Though political pundits and observers have analyzed Donald Trump’s electoral win to death, ultimately, it can be summed up in one word: complacency. Such complacency was perhaps understandable for Democrats — after all, Barack Obama was, and still is, a broadly popular president, making a Hillary Clinton administration feel inevitable, and the Republican primary often devolved into a farcical circus — but nonetheless, it was fatal.
That won’t happen to Democrats again. This primary season has so far been the toughest, most competitive, and most demanding my generation has ever seen. This means that whoever secures the nomination will have…
There is a pretty decent chance a female candidate earns the Democratic Party nomination for the 2020 election. Those favorable odds are not due to one particular female candidate’s campaign; they’re owed to the fact that several women are running high-profile campaigns. The presence of multiple top-tier, viable female candidates in a presidential race is not something we’ve seen before — and it’s having a profound impact on how voters perceive the field of candidates and the prospect of electing a female president.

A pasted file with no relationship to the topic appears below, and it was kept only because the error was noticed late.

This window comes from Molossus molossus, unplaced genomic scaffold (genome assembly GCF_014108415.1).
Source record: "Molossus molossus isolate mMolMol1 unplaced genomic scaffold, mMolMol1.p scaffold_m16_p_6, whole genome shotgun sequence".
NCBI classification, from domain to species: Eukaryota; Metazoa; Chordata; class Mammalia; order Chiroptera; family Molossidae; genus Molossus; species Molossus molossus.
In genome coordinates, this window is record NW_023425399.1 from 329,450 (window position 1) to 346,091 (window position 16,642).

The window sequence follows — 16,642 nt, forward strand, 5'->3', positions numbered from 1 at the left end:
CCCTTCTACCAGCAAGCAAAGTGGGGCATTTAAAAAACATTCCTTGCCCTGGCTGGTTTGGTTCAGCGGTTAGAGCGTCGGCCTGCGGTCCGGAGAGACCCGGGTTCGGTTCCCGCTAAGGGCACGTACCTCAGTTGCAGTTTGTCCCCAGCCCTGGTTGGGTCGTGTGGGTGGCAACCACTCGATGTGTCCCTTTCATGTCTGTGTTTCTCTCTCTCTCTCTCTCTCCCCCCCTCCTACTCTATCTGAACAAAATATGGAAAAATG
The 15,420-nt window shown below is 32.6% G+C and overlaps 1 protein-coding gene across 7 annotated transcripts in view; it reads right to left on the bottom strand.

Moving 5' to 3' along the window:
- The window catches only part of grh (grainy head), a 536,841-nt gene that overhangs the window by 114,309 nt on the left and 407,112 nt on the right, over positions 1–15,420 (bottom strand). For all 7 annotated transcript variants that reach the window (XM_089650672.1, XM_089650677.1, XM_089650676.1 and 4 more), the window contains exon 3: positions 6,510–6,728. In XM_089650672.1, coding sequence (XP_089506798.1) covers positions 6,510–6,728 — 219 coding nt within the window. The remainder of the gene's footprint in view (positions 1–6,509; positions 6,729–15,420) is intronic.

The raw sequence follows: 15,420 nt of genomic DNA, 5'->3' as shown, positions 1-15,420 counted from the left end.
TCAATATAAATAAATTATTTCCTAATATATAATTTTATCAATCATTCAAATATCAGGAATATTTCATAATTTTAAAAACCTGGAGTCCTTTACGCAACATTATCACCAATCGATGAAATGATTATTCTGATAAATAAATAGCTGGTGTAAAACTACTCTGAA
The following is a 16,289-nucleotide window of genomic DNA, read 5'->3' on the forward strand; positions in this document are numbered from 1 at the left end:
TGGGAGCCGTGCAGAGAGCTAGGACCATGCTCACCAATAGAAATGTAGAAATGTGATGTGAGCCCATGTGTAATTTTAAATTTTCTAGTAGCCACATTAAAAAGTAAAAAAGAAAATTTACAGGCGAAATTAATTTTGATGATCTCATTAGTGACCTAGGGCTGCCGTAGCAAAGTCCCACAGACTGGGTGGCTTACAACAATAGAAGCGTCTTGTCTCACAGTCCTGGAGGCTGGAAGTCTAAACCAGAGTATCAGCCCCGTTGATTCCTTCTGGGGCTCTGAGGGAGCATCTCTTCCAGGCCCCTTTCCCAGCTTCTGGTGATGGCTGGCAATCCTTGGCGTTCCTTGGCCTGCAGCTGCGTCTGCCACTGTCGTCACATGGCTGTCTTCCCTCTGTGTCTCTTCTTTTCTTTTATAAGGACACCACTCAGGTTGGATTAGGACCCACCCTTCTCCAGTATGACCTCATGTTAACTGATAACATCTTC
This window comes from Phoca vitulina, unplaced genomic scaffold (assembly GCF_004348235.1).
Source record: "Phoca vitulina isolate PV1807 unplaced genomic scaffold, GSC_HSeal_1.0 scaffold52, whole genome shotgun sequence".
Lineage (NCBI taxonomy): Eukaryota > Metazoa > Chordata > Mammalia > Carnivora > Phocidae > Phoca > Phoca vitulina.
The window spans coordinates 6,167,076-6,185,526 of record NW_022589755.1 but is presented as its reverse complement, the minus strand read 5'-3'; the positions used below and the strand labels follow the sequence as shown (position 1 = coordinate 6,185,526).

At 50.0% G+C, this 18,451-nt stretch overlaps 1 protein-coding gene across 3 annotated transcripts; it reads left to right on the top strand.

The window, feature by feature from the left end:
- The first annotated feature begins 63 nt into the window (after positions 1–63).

Just as physicists spend decades seeking to resolve the seeming paradox that a photon is both a wave and a particle, observers of U.S. politics continue to struggle with the reality that Donald Trump is both an exceptionally weak president and an authoritarian threat. Since 2017, many commentators have treated this question as binary, suggesting that Trump’s failures as a president should invalidate any concerns over what his White House tenure might mean for the future of our democracy. But that’s an incorrect — and dangerous — assumption.
A minor miracle has happened overnight, and most of us haven’t noticed. So stop for a moment and look: As I write this article, everyone officially running for the Democratic nomination is a woman.
Senator Elizabeth Warren (D-MA) was the first to formally announce her run, in late December. Not long afterward, Senator Kamala Harris (D-CA) came out with a suspiciously presidential-looking book and book tour; sure enough, reports from “sources close to her” said Harris would be announcing her own candidacy on or near Martin Luther King Jr. Day. Senator Kirsten Gillibrand (D-NY) hired a new set of aides…
As much as I’d like to be optimistic going into the new year, Elizabeth Warren’s announcement that she’s running for president reminded me of an immovable fact about America: There is no woman who will ever be seen as good enough, smart enough, or qualified enough for most men in this country.
As we did with Hillary Clinton in 2016, we will hear different iterations of the same tired, sexist refrain about Warren (and any other woman who throws her hat in the ring): I’d totally vote for a woman, just not THIS woman.
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